UA strategic plan to connect students to Tucson community
Briana Sanchez/ Arizona Daily Wildcat
Andrew C. Comrie, senior vice president for academic affairs and interim provost leads a meeting at town hall on Jan.11 discussing plans for the 2013 academic school year.
Andrew Comrie, UA interim provost and vice president of academic affairs, and J.C. Mutchler, chairman of the Strategic Planning and Budget Advisory Committee held a town hall meeting Friday to review the UA’s strategic plan.
According to a draft from December of last year, the plan seeks to “expand student experience, advance knowledge through creative inquiry and collaboration, and to forge novel connections that will impact our community.”
To expand on student experience, Comrie spoke about the UA teaching students experiential knowledge, which is the ability to integrate knowledge learned during a lecture with participating in or simulating a potential job.
“It allows you take your book knowledge and put it together using real world problematic challenges,” Comrie said. “That’s very hard to do for 30,000 undergraduates because it’s pretty labor intensive. Now we do have some ways, such as internships. But it’s really something for juniors.”
In order to combat this problem, the strategic plan is intended to integrate students by offering more than just internships. Students, Comrie suggested, should be offered more hands on experience in classes, work in the community, research opportunities and having outside company involvement at the UA.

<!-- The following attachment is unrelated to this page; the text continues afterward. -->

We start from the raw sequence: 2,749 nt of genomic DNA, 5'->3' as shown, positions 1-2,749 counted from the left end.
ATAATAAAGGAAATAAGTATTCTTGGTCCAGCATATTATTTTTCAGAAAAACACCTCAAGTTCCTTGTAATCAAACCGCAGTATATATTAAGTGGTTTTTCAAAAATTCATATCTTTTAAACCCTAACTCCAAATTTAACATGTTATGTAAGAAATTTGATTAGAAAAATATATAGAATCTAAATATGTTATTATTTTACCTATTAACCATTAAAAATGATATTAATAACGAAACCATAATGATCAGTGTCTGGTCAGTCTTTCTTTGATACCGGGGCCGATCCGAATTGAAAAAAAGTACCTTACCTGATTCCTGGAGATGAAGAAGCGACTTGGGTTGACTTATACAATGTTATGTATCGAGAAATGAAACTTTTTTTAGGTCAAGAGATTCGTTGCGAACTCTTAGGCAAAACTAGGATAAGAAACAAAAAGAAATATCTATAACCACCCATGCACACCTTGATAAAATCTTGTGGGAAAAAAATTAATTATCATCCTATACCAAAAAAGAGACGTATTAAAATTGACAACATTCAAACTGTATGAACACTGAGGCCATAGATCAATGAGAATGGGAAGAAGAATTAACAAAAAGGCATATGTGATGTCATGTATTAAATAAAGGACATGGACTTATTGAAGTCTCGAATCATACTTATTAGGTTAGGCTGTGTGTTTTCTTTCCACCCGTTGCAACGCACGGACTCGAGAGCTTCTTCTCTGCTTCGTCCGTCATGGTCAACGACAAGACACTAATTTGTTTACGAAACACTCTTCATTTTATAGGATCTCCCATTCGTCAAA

Comrie explained that the UA wants to redefine the conventional land grant mission statement, as the original statement said a land grant school should focus on teaching agriculture, science, military science, and engineering.
“These days it’s really about any kind of knowledge base or expertise for making the world work better,” Comrie said.
To increase the UA’s community impact, Comrie explained that the strategic plan outlines increasing the capacity in fields of education, health sciences, science, technology, engineering, and mathematics. Broadening such programs across the state to address workforce shortages is a key point in this part of the plan, said Comrie.
Fueling Arizona’s economy ties along with the community impact’s aspect of the plan. Comrie explained that it is important to invest in UA startups.
Pamela Sutherland, economic development director for Downtown Tucson Partnership asked how the UA plans to integrate downtown more. Comrie used the example of creating a degree plan downtown.
Jan Cervelli, dean of the School of Architecture and Landscape Architecture, asked Comrie what part of the plan he is most excited for. Comrie said he was looking forward to the student engagement.
“We have a cute phrase, which is ‘Get ‘em, keep ‘em, graduate ‘em,’” Comrie said. “It’s the ‘keep ‘em’ part that’s really important.”